The story of Keegan’s second spell at Newcastle: ‘We were a laughing stock’

Nostalgia

In the corridors at the Ricoh Arena, trouble was brewing. Kevin Keegan’s Newcastle United had just survived a late comeback from Coventry City to win a League Cup tie after extra-time.

James Milner, who had handed in a transfer request, was named man of the match. It was late August 2008, days before the window closed, and Aston Villa were circling.

Villa were desperate to reunite with the England Under-21 international, who had spent a season on loan at the club three years earlier, but Keegan was holding strong.

Eventually, the pressure told. Days later, Milner was unveiled in the Midlands and it was announced that Newcastle had pocketed £12million for the player. Publicly, Keegan, who had spent the entire saga insisting he wanted Milner to remain at St James’ Park, claimed the decision to let him leave was his.

“He’s a player, in an ideal world, you would not want to lose,” Keegan told Sky Sports News at the time. “But I just want to make it absolutely clear that at the end of the day, it was my decision to sell him. We got an offer that I feel was his value.”

The reality of the situation was not quite as it seemed from the outside looking in. In truth, that had been the case for the eight months of Keegan’s second spell in charge of Newcastle.

Mike Ashley had made the call to a club icon, one he couldn’t refuse. Feeling the pull of the chance to finish his business on Tyneside and finally usher in the new era, less than a year after Ashley had bought out Sir John Hall and Freddy Shepherd, Keegan ended his self-imposed footballing exile, just as he had all those years prior.

Almost instantly, as he has himself put it since, it became clear that the job wasn’t as advertised in the brochure.

Different times

Keegan was back to a hero’s welcome because of what he achieved in his first spell as manager. Between 1992 and 1997, alongside, Hall, he guided Newcastle from the edge of oblivion to the precipice of glory.

His enthusiasm, bold attacking style and emotional connection to the city created a buzz and almost inspired the Magpies to the Premier League title. The likes of Les Ferdinand, David Ginola, Tino Asprilla and Alan Shearer came to the club on his say-so; his words could galvanise anybody.

A combination of a drop in form and a systemic lack of defensive strength ultimately proved costly — so cruelly in 1996, when Manchester United clawed back their 12-point lead in the title race. But everything about Newcastle at that time, thanks to Keegan, made them the country’s second favourite team.

Times had changed 11 years later when, just over a week after the anniversary of his first resignation as manager, in January 2008, he returned. Nobody expected Newcastle to challenge at the top. By then, they were engulfed in mid-table mediocrity, desperate to regain a spark from somewhere after such an uninspiring start to the season under Sam Allardyce.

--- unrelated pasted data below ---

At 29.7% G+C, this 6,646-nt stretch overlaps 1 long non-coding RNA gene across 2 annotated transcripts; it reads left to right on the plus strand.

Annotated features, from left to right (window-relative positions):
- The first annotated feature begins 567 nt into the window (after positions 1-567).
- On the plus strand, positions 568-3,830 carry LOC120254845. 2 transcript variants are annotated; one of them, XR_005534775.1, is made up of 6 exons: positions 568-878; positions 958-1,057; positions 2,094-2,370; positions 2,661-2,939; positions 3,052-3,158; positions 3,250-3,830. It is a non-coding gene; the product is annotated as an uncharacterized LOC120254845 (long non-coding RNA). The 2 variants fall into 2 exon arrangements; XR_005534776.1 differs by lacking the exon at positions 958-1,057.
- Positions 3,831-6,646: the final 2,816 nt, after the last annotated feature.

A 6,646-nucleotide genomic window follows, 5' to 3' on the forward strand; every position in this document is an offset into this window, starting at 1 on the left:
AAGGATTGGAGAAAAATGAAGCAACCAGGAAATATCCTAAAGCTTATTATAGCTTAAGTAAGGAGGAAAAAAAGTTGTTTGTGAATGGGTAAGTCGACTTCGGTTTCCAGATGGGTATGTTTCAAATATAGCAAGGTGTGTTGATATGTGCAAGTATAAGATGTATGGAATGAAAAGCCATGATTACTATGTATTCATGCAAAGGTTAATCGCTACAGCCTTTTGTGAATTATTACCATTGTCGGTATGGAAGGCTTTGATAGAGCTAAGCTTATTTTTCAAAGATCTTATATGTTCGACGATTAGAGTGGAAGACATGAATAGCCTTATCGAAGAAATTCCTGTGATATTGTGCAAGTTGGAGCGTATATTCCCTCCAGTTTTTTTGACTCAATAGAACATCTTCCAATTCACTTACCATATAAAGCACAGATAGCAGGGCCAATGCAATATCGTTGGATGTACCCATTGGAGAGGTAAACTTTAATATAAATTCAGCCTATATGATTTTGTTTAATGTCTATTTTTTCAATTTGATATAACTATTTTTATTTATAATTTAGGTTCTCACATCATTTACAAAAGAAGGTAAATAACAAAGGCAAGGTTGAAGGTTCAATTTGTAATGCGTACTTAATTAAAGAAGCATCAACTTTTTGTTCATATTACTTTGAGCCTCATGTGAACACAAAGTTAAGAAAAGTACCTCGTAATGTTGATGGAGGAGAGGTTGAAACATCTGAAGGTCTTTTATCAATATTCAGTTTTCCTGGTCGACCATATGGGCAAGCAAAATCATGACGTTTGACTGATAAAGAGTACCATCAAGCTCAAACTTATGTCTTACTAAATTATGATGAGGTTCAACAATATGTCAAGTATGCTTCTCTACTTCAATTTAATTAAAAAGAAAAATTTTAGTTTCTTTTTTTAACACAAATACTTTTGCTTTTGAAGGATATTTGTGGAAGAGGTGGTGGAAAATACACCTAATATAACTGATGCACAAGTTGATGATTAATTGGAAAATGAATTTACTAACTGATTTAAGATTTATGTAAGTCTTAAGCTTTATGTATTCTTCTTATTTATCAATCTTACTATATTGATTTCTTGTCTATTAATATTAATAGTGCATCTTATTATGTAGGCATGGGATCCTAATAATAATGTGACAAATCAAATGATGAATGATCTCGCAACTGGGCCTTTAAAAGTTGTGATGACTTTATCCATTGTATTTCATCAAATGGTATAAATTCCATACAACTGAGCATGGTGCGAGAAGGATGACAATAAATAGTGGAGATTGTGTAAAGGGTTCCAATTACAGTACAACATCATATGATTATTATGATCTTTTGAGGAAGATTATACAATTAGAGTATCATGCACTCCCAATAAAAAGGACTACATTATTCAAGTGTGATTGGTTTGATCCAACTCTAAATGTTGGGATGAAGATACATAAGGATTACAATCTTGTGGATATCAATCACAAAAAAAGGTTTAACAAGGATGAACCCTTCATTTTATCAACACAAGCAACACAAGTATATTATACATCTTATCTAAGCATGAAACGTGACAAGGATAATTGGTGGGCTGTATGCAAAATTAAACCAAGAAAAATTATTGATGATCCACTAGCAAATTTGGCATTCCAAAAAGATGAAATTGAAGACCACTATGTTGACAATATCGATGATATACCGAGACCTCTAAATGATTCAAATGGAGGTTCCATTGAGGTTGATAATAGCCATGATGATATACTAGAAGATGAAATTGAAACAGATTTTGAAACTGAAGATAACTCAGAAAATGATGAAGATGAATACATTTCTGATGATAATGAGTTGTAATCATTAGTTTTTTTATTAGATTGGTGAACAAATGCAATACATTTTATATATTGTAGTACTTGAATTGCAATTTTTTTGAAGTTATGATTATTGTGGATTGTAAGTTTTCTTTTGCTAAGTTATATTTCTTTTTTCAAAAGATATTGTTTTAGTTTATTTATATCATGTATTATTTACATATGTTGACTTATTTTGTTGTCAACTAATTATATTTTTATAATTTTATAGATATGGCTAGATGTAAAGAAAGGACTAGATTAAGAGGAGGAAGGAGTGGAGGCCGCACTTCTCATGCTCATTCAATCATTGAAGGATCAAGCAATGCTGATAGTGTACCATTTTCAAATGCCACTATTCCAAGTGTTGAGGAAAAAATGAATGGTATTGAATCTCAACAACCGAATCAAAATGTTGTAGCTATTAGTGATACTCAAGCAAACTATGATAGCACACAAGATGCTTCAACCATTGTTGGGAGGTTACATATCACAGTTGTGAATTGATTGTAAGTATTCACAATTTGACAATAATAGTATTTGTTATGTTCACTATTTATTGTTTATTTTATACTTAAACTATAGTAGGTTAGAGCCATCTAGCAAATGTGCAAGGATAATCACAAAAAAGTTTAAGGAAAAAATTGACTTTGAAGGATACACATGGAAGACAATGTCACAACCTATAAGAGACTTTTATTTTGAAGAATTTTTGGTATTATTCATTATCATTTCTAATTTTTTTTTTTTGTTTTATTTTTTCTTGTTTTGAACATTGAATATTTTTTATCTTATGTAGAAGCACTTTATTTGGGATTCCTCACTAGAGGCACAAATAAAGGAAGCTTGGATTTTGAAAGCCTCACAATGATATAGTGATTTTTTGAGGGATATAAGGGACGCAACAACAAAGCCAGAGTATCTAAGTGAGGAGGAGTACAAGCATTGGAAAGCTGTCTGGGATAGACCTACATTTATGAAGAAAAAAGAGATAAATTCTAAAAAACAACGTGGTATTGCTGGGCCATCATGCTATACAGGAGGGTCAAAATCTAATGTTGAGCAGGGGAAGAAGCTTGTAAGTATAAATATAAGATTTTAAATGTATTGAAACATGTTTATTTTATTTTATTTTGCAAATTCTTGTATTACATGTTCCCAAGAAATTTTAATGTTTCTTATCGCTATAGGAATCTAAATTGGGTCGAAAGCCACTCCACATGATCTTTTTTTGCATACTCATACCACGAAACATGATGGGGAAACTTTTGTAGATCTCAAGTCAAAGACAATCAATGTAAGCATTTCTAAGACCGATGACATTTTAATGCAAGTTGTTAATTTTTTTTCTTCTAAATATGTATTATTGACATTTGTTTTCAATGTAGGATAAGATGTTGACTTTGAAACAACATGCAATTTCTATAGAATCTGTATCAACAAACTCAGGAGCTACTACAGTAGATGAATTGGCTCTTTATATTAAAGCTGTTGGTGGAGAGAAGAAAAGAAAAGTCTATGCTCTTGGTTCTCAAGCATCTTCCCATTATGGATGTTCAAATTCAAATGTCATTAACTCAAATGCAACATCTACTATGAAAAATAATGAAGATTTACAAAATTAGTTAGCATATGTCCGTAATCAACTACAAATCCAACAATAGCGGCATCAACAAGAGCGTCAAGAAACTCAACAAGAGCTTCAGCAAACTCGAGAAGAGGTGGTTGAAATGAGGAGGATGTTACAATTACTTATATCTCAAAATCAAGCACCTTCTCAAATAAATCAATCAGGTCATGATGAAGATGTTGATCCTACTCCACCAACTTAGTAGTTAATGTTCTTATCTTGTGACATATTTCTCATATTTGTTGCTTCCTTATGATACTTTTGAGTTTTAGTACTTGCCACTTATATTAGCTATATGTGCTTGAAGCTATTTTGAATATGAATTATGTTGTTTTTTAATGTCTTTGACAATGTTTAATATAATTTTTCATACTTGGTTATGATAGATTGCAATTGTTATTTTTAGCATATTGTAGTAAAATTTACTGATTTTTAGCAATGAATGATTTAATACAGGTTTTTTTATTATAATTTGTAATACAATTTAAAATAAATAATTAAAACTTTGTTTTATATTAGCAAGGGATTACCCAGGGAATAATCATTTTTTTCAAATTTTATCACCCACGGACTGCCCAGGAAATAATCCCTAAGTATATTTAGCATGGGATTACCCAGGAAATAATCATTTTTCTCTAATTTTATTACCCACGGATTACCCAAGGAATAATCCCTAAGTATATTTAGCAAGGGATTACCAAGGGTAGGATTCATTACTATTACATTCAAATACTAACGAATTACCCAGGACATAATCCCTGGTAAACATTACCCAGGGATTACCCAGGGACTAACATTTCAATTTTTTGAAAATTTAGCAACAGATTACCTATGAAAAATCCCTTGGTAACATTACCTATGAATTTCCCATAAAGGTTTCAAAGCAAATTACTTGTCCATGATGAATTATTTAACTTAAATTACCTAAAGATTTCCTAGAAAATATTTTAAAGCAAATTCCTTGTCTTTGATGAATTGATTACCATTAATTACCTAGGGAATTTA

Instantly, though, that buzz returned. The sense of something special in the air was felt – first in an FA Cup replay against Stoke City on the night of his appointment and then his first official game at home to Bolton Wanderers. The man who had built the modern-day Newcastle United was back in town.

Not two weeks later, Keegan, who writes in his autobiography My Life In Football about being blindsided in contract negotiations by an offer that seemed to precede the disruptive nature of Ashley’s regime, was publicly undermined for the first time.

Dennis Wise arrived as director of football. While Keegan accepted the decision – he had selected Wise as a player in his days as England manager – it nullified one of his greatest strengths. Signing players, while officially down to Keegan, would not solely be down to him and assistant Terry McDermott sitting around the table with a player. That meant none of the inspiration which swung Ginola, Ferdinand and co.

Keegan would be working as a cog in a larger machine, alongside Wise and the two men he laid most of the blame for this dream return quickly turning nightmarish, Tony Jimenez and Derek Llambias. It didn’t take long for Keegan to realise that he wasn’t as key a part of the operation as he had been led to believe.

Keegan dubs Jimenez a “bewildering character” in his book, and one story in particular underlines the differences between his two spells when it came to recruitment.

After believing he was being cut out of deals by the man known as a “transfer guru”, Keegan invited Jimenez to a meeting with Luka Modric’s agent. The Croatia international was also in talks with Tottenham, who he’d eventually join, having already masterminded England’s demise in Euro 2008 qualification.